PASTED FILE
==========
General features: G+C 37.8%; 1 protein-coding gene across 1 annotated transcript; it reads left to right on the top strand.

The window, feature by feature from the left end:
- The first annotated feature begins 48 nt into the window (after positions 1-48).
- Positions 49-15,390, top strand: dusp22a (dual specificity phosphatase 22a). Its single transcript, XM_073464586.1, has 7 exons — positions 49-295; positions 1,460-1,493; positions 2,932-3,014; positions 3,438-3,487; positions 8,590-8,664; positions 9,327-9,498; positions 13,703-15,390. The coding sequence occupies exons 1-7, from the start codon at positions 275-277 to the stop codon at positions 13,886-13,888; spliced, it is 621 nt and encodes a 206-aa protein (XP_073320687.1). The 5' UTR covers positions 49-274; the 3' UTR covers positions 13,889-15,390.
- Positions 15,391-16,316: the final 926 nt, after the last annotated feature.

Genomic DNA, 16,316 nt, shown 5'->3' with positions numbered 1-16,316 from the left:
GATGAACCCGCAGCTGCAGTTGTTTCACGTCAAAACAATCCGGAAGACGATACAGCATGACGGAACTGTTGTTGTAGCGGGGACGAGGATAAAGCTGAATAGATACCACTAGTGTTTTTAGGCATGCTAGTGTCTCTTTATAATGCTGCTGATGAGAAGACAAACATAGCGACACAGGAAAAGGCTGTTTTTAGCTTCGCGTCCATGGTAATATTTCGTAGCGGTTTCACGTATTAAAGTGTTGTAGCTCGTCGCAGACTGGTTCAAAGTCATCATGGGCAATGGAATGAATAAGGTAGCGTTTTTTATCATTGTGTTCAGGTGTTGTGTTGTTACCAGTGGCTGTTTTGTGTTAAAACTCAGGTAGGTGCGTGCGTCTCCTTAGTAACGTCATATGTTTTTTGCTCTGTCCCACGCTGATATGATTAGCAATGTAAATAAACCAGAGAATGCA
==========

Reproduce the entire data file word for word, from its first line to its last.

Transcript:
General features: G+C 37.8%; 1 protein-coding gene across 1 annotated transcript; it reads left to right on the top strand.

The window, feature by feature from the left end:
- The first annotated feature begins 48 nt into the window (after positions 1-48).
- Positions 49-15,390, top strand: dusp22a (dual specificity phosphatase 22a). Its single transcript, XM_073464586.1, has 7 exons — positions 49-295; positions 1,460-1,493; positions 2,932-3,014; positions 3,438-3,487; positions 8,590-8,664; positions 9,327-9,498; positions 13,703-15,390. The coding sequence occupies exons 1-7, from the start codon at positions 275-277 to the stop codon at positions 13,886-13,888; spliced, it is 621 nt and encodes a 206-aa protein (XP_073320687.1). The 5' UTR covers positions 49-274; the 3' UTR covers positions 13,889-15,390.
- Positions 15,391-16,316: the final 926 nt, after the last annotated feature.

Genomic DNA, 16,316 nt, shown 5'->3' with positions numbered 1-16,316 from the left:
GATGAACCCGCAGCTGCAGTTGTTTCACGTCAAAACAATCCGGAAGACGATACAGCATGACGGAACTGTTGTTGTAGCGGGGACGAGGATAAAGCTGAATAGATACCACTAGTGTTTTTAGGCATGCTAGTGTCTCTTTATAATGCTGCTGATGAGAAGACAAACATAGCGACACAGGAAAAGGCTGTTTTTAGCTTCGCGTCCATGGTAATATTTCGTAGCGGTTTCACGTATTAAAGTGTTGTAGCTCGTCGCAGACTGGTTCAAAGTCATCATGGGCAATGGAATGAATAAGGTAGCGTTTTTTATCATTGTGTTCAGGTGTTGTGTTGTTACCAGTGGCTGTTTTGTGTTAAAACTCAGGTAGGTGCGTGCGTCTCCTTAGTAACGTCATATGTTTTTTGCTCTGTCCCACGCTGATATGATTAGCAATGTAAATAAACCAGAGAATGCA